Wednesday, August 29, 2012

The Mass: Did You Know ... ?

Did you know how early in history the Mass was recorded?  Of course we have the institution of the Eucharist there in the Last Supper narratives.  And we have the account from later in the day that first Easter, when Jesus (appearing incognito) met two disciples on the road to Emmaus and explained the Scripture to them (the first half of the Mass, the Liturgy of the Word) and then revealed Himself in the "breaking of the bread" (the second half of the Mass, the Liturgy of the Eucharist).  But when do we first read of the Mass we know today with its Gospel reading and homily, petitions, monetary collection, etc.?  Would you believe 150 A.D.?  It's true.

St. Justin Martyr (writing from Rome) recorded it in his Apology to the Emporer Antoninus Pius:

On the day which is dedicated to the sun ... the day on which Jesus Christ our Savior rose from the dead ... all those who live in the cities or who dwell in the countryside gather in a common meeting, and for as long as there is time the Memoirs of the Apostles or the writings of the prophets are read. Then, when the reader has finished, the president verbally gives a warning and appeal for the imitation of these good examples.
Then we all rise together and offer prayers *in common and heartily for ourselves ... and for all others everywhere, so that we may be accounted worthy, now that we have learned the truth, to be found keepers of the commandments, so that we may be saved with an eternal salvation. Having concluded we greet one another with a kiss*[1]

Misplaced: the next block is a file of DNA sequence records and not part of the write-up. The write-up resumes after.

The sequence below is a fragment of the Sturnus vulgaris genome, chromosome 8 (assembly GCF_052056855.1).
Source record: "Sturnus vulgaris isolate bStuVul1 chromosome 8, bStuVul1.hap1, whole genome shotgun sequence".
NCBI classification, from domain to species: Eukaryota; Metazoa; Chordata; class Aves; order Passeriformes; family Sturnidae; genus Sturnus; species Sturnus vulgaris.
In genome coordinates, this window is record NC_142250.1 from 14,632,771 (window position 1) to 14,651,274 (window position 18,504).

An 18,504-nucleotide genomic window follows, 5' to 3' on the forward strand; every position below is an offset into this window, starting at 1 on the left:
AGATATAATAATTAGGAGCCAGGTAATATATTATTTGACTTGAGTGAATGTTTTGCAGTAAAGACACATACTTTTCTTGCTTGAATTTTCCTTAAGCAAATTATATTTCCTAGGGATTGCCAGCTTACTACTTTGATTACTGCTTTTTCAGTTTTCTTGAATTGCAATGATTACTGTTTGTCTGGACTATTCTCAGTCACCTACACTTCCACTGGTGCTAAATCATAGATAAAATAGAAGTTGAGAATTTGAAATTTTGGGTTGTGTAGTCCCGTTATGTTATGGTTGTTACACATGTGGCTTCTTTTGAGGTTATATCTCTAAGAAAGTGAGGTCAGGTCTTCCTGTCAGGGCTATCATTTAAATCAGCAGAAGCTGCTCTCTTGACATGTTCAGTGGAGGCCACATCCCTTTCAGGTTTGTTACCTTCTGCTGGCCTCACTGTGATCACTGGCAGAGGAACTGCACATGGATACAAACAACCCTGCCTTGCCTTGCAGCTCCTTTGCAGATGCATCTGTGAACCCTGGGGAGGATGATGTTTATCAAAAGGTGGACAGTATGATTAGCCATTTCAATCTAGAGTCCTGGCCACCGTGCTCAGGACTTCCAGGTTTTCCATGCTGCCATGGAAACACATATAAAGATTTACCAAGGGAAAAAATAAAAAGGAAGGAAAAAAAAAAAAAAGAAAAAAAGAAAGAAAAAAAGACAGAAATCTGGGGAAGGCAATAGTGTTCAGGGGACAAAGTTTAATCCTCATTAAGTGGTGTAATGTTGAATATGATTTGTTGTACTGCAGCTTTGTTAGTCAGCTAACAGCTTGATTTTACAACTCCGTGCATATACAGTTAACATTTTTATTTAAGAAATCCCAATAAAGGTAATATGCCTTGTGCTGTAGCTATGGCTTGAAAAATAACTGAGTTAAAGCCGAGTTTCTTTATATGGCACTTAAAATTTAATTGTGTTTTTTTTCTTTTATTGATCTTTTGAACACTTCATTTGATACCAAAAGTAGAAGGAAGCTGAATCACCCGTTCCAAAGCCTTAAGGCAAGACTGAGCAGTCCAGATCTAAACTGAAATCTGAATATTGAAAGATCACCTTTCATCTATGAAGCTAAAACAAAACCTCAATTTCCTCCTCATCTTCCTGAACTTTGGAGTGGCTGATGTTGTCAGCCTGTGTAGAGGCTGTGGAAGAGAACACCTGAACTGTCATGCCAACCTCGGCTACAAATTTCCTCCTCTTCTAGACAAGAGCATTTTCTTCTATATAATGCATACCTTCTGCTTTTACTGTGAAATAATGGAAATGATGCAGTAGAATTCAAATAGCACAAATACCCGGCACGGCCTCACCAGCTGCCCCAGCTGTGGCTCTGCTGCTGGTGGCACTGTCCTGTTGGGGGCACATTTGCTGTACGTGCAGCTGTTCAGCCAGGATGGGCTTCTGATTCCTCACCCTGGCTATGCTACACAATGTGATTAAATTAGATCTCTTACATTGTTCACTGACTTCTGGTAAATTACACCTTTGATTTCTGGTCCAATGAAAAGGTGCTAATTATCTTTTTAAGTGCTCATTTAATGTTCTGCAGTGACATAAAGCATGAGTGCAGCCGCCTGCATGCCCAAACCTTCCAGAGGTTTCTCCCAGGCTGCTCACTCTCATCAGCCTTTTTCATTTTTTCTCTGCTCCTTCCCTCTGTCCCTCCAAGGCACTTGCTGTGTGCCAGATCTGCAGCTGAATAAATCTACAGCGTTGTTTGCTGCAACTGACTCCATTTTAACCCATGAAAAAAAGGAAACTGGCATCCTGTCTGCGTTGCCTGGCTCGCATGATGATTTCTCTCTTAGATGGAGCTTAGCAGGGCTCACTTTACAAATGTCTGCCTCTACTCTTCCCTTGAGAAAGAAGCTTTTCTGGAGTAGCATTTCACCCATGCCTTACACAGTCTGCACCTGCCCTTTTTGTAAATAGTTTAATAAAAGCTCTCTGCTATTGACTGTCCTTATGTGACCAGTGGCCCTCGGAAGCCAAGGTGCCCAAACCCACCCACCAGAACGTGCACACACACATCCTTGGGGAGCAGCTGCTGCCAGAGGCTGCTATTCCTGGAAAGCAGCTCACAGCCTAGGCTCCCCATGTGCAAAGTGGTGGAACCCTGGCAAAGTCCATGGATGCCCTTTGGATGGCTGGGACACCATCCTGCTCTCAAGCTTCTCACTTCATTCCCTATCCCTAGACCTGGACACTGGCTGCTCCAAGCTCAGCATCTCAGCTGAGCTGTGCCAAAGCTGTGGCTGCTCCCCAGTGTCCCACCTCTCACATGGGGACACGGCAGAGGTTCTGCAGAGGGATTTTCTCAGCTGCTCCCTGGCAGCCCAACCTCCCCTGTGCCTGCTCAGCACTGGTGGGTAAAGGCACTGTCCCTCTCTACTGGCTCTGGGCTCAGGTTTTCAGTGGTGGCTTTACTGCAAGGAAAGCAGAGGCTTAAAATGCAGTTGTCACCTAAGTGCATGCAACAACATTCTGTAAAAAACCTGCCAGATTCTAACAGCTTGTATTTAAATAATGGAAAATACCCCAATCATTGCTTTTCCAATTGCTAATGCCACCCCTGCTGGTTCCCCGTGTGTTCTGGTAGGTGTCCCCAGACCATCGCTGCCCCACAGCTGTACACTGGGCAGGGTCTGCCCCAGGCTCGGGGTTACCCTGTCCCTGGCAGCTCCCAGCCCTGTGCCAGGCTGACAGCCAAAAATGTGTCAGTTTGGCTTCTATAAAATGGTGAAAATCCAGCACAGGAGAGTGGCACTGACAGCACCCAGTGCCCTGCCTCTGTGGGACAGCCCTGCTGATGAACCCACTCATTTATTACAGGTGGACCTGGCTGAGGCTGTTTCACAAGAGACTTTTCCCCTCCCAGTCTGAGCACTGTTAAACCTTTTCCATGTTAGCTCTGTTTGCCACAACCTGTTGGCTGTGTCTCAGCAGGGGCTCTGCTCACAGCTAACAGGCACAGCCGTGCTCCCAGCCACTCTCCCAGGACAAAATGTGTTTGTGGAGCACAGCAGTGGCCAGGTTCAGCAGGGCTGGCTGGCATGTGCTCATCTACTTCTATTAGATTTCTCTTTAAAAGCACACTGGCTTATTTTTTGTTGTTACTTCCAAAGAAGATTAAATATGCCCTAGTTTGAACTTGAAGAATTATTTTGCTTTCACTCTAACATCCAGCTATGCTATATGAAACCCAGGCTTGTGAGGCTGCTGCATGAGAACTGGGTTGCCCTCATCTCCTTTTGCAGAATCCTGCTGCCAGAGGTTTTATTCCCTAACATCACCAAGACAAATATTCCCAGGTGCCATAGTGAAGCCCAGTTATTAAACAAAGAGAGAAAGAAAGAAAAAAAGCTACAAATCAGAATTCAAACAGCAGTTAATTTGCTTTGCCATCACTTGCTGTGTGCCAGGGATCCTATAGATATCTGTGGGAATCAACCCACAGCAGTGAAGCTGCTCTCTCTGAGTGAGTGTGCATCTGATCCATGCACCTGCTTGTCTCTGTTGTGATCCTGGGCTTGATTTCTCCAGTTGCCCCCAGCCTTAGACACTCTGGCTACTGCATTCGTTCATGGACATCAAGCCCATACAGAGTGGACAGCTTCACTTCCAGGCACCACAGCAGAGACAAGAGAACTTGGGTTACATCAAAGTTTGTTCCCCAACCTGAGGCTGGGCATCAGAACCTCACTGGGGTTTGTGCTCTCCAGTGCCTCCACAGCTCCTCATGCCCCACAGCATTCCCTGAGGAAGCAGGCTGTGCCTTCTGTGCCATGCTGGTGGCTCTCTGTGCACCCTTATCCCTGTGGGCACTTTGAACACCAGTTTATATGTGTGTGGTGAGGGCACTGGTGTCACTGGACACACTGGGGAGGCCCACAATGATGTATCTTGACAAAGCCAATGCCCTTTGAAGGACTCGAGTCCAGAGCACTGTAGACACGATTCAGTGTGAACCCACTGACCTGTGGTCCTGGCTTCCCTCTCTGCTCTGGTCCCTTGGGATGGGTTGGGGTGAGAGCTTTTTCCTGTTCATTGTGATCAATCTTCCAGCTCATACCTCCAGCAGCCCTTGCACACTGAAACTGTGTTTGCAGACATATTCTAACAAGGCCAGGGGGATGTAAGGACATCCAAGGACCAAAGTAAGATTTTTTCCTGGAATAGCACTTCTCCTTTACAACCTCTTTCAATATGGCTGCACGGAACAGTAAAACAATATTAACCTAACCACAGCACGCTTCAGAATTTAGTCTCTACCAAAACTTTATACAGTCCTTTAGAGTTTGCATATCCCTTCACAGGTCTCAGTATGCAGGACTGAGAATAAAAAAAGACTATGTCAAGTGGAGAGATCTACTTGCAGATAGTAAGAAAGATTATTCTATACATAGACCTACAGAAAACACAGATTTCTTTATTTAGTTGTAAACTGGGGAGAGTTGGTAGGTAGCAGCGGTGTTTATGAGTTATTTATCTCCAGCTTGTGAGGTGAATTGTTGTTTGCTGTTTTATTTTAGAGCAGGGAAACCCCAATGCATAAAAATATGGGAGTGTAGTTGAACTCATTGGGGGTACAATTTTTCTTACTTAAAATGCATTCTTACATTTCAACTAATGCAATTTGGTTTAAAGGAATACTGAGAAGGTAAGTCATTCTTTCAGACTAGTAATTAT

... Bread is brought forward along with wine and water, and the president likewise gives thanks to the best of his ability, and the people call out their assent, saying the Amen. Then there is the distribution to each and the participation in the Eucharistic elements, which also are sent with the deacons to those who are absent. Those who are wealthy and who wish to do so, contribute whatever they themselves care to give; and the collection is placed with the president, who aids orphans and the widows, and those who through sickness or any other cause are in need…(Apology to the Emperor Antoninus Pius, Chp.67).[2]

[1] Material within asterik is inserted from Chapter 65 of Justin’s Apology to the Emporer Antoninus Pius in Jurgens, William A., The Faith of the Early Fathers, Volume 1 (Collegeville, Minnesota: The Liturgical Press, 1970), p.55.
[2] Ibid, p.55-56.

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